This weekend was yet another one that was good for the soul. I spent it gardening, baking with Oldest Son and reading. It was also one, where, thanks largely to my garden, I began to reconsider what I was ‘good’ at and what I could and couldn’t do.
I spent Saturday morning weeding, mowing the lawns and scrubbing the moss-covered patio. Whilst it’s still nowhere as pristine as my neighbours’ and friends’ beautifully kept gardens, at least my garden is now beginning to look like someone cares for it and it gives me such a sense of pleasure to look out on it and see what a difference I’m making. I know nothing about gardening, but I’ve bought myself some twine to train plants along the trellises and fences and some new secateurs to help keep on top of the existing bushes, I’ve got lawn feed to encourage my, now regularly mown, grass to grown lush and green and I’m planning on heading to a garden centre soon to buy some bedding plants for the newly dug flower beds. I’ve also got a tiny patch of land at the front of the house that’s fenced off, it was obviously originally intended as a sort of mini-allotment space and so I’m planning to dig it over and plant some vegetables. I want to grow carrots, potatoes, garlic and onions – stuff that I use every day. I have no idea how easy or difficult they are to grow, or when to plant them, but I can’t wait to learn. I’m also planning to plant lavender bushes and roses in both the back garden and the front garden – for no other reason that I love the way they fill the air with their scent and bring it alive with the sound of happily buzzing bees. To finish off my grand gardening scheme, I’d like to plant up some big pots with herbs – mint, parsley, chives and rosemary. And – a little bay tree – I’d really love a little bay tree.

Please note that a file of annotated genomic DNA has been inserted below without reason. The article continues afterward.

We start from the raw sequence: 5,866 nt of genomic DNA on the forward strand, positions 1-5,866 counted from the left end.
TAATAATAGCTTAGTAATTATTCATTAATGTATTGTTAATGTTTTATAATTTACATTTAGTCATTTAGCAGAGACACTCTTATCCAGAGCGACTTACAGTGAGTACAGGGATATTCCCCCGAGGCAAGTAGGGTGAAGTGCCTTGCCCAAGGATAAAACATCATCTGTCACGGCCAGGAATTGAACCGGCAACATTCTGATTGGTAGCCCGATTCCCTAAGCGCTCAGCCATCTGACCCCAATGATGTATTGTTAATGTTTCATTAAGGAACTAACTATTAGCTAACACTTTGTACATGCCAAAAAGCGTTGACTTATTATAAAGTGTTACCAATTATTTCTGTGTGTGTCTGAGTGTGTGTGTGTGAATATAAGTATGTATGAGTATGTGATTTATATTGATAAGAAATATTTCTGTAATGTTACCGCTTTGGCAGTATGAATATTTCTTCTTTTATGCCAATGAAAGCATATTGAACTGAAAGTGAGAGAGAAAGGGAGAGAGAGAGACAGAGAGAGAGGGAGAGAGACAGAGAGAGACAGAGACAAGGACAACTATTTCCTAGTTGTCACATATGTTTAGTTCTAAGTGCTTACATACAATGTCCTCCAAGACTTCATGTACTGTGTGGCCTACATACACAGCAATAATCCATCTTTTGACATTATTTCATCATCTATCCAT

The garden is a kind teacher and I suspect it will tolerate my mistakes. If a plant doesn’t thrive, it will forgive me and I will learn where that plant likes to be, or I’ll find something else to grow in its spot. I’m so looking forward to learning. I know I won’t be in this house forever. I think there’s only so long E and P will tolerate my living in a five bedroom house, sitting on E’s share of what little equity it has, whilst they live in a two bedroom flat in Tower Hamlets (with a view of the river if you lean out of one window in the right way – according to Youngest Son, who hasn’t been there but has absorbed every detail of what his Dad told him), but I’m looking at working on my garden anyway – even if I can’t stay, I can learn lessons that I can take with me to my next home.
As I mowed and dug and raked and then carted sacks of green stuff to my burgeoning compost heap (there MUST be a metaphor in there somewhere…), I began to seriously consider taking on more stuff in the house. DIY was always E’s area. He wasn’t particularly good at it (I have curtain poles that are virtually diagonal, and all the kids know not to put too much pull the kitchen curtains too hard ‘because Dad put them up’), but until now, I’ve always assumed that he was better than me at it. However, this weekend, when I was talking to Oldest Son about how I didn’t know *how* to use a drill, his slightly gobsmacked reply of: “surely, you just plug in in and point it at the wall?”, whilst missing the finer nuances (and every single health and safety hazard) of drill use, made me realise that, actually, as long as I know how to avoid pipes and electrics and can work out which drill bit/rawl plug to use, it’s not bloody rocket science. It occurred to me, for the first time in my life, that maybe I could use the drill.